Ahh dang it, why is temptation such a problem when it involves old computers? SMH!

Daylight – 60 fps e-paper?

Now that’s kind of impressive. The main negatives of e-ink is that the refresh rate is generally trash and the resulting flashing during bigger refreshes can be quite jarring on the eyes. But they work really damn well as long as you don’t need things to move or change on screen, thus they’re excellent for reading but terrible for scrolling.

The trade off for a more LCD-like “It’s off” when the power is off versus how e-ink holds onto its image isn’t that bad, and for such high refresh rates it would be more than worth it for a computer not so much for things like price tags on store shelves.

It’s also kind of interesting what they might come up with by trying to reimagine human interaction with computers, but I’d expect that to be a lot less successful than the display technology, due to the crushing weight of established conventions. But just the same, I’m kind of interested in what they might come up with. Ironically, I’m reminded of the Think Different speech.

Here’s to the crazy ones. The misfits. The rebels. The troublemakers. The round pegs in the square holes. The ones who see things differently. They’re not fond of rules. And they have no respect for the status quo. You can quote them, disagree with them, glorify or vilify them. About the only thing you can’t do is ignore them. Because they change things. They push the human race forward. And while some may see them as the crazy ones, we see genius. Because the people who are crazy enough to think they can change the world, are the ones who do.

Steve Jobs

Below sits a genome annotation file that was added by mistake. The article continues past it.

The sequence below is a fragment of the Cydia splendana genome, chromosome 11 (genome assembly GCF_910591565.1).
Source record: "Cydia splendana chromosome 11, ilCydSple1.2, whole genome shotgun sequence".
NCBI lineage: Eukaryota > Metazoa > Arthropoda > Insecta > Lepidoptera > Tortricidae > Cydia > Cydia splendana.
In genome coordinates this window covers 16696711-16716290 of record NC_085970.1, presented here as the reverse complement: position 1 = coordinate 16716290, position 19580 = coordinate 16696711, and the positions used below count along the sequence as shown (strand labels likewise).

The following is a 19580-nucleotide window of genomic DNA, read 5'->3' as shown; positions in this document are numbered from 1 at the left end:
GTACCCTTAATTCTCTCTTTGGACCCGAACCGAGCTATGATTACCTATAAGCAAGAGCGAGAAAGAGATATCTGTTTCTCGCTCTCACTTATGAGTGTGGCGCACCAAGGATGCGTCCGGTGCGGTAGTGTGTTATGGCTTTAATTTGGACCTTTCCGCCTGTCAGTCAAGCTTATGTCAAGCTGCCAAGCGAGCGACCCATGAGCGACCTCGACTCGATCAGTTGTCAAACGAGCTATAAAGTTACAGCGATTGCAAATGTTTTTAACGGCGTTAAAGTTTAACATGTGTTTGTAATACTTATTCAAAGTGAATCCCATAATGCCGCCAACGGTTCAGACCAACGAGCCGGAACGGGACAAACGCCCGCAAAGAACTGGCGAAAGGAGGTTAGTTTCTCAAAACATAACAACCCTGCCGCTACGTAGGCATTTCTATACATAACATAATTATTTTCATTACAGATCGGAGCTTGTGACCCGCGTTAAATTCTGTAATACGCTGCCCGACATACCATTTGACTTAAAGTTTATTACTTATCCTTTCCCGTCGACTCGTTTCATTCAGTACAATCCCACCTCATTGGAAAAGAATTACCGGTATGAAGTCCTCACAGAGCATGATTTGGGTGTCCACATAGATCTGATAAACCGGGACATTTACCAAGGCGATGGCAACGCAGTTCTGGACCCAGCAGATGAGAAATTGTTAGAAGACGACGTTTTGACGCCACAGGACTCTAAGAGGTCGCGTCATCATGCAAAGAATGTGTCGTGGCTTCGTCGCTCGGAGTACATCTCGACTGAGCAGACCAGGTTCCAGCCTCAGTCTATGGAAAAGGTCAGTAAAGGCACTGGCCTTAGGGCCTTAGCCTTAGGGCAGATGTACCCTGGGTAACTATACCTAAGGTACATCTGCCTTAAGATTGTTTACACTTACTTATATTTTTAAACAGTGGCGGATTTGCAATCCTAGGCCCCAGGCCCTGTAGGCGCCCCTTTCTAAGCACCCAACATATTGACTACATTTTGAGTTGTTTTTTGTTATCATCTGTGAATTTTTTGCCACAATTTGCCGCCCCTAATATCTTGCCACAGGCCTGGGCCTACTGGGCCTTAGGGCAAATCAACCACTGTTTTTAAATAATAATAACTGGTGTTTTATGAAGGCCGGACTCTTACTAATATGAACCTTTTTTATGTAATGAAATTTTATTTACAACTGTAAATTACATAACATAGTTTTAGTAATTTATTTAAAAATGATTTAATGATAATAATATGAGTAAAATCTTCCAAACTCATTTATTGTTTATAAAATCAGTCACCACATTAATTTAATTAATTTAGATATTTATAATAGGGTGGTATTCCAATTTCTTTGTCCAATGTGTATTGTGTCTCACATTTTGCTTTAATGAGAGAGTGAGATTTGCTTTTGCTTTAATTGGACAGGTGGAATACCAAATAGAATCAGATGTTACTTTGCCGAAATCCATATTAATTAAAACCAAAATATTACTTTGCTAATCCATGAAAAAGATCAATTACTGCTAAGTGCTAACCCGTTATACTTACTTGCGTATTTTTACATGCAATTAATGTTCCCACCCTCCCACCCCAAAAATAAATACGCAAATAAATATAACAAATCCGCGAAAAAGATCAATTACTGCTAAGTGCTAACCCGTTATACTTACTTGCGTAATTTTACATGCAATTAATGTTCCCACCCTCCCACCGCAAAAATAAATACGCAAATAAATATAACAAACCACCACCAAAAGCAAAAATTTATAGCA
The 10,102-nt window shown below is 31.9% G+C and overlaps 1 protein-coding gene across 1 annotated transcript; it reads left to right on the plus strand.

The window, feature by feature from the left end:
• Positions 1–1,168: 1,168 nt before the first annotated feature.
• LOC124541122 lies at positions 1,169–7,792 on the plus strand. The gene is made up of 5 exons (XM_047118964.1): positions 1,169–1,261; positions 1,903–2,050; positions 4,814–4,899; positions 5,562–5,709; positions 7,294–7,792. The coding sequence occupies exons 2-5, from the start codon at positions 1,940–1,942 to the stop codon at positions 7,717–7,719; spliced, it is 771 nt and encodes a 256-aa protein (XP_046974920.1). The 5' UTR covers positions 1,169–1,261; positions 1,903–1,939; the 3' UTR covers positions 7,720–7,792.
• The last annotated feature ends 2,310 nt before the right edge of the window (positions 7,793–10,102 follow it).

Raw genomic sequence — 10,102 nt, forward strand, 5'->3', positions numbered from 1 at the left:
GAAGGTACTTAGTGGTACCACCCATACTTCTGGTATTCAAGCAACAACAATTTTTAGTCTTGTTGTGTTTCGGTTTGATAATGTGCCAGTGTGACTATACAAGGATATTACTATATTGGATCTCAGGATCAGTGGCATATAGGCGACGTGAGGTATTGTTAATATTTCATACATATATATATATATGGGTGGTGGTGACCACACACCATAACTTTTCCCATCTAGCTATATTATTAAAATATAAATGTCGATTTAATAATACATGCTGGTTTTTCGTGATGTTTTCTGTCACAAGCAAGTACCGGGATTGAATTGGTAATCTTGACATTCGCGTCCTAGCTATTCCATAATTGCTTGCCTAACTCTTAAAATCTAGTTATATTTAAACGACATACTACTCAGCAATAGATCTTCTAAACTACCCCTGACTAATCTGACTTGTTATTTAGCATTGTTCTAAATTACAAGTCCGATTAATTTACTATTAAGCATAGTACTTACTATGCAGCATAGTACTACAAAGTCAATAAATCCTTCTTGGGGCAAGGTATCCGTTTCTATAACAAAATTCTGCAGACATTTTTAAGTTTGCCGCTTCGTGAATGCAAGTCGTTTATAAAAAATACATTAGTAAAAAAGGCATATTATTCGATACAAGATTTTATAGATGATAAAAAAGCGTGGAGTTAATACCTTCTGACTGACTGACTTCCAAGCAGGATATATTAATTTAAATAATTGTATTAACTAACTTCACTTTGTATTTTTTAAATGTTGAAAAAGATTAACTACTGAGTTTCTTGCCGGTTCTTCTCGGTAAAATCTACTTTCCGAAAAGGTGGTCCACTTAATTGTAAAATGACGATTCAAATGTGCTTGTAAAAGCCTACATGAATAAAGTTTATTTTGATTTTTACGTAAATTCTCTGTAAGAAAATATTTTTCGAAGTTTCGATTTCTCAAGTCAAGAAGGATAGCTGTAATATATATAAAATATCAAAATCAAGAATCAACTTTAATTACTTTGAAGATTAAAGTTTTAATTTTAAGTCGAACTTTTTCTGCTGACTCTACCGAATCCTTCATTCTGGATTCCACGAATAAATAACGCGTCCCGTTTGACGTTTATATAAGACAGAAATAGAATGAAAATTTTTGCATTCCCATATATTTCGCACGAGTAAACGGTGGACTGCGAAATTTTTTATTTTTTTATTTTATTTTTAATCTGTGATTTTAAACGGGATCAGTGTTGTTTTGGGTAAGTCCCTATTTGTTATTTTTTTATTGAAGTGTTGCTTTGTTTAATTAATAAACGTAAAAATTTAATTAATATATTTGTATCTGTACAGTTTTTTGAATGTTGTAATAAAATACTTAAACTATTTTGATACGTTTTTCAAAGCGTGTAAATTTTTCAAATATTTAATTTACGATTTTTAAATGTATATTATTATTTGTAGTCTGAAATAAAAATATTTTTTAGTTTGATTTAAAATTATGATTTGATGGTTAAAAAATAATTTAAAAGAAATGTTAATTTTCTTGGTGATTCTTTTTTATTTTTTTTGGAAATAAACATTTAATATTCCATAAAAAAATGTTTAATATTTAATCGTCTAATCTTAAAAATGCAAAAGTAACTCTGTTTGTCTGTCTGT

Violet Evergarden: The Movie

Last night, I finally got to watching something I’ve been putting off for a few years. Because on one hand, Violet Evergarden is one of my favorite anime and on another, the synapses suggest a box of tissues potentially required. Which is kind of true of the series as well, but also well worth it.

I kind of love how Violet’s story is overlaid with the future. A young woman named Daisy learns how her recently deceased grandmother Anne had received a letter from her own mother every year on her birthday for fifty years, and that they were penned by who at the time was a very famous Auto Memory Doll named Violet Evergarden. Reading them, she understands so much more about the one she’s lost and then she sets out to discover just who this Violet Evergarden was, and in turn manages to put her own feelings into a letter to her parents once she reaches the end of her journey.

Violet, I think is a superb case of character development and the movie finally brings it full circle both as a character and as a story. In the series when we’re introduced to Violet, she’s like a void; an empty slate where human emotion should be. By helping other people express their true feelings, she grows as a person and manages to do some very good things along the way. The side story of the boy Yuris serves to show just how special the CH Postal Company is compared to simply scribing and delivering mail, and serves as a great close to the era of the Auto Memory Doll.

When unexpected means brings Violet and Hodgins to the Island of Ekarte in search of Gilbert, Violet very much captures human emotion and how much the character has grown since we first met her at the beginning of her story. Violet’s feelings about seeing Gilbert again, and her reaction when she finally does are beautiful renditions of what it’s like to be a human being. Violet’s reaction when a young boy on the island describes the nice man that serves as their teacher, who happens to be missing both an arm and an eye, are perhaps some of the best renderings of the character’s expressions–as she becomes certain that the one she loves still yet lives.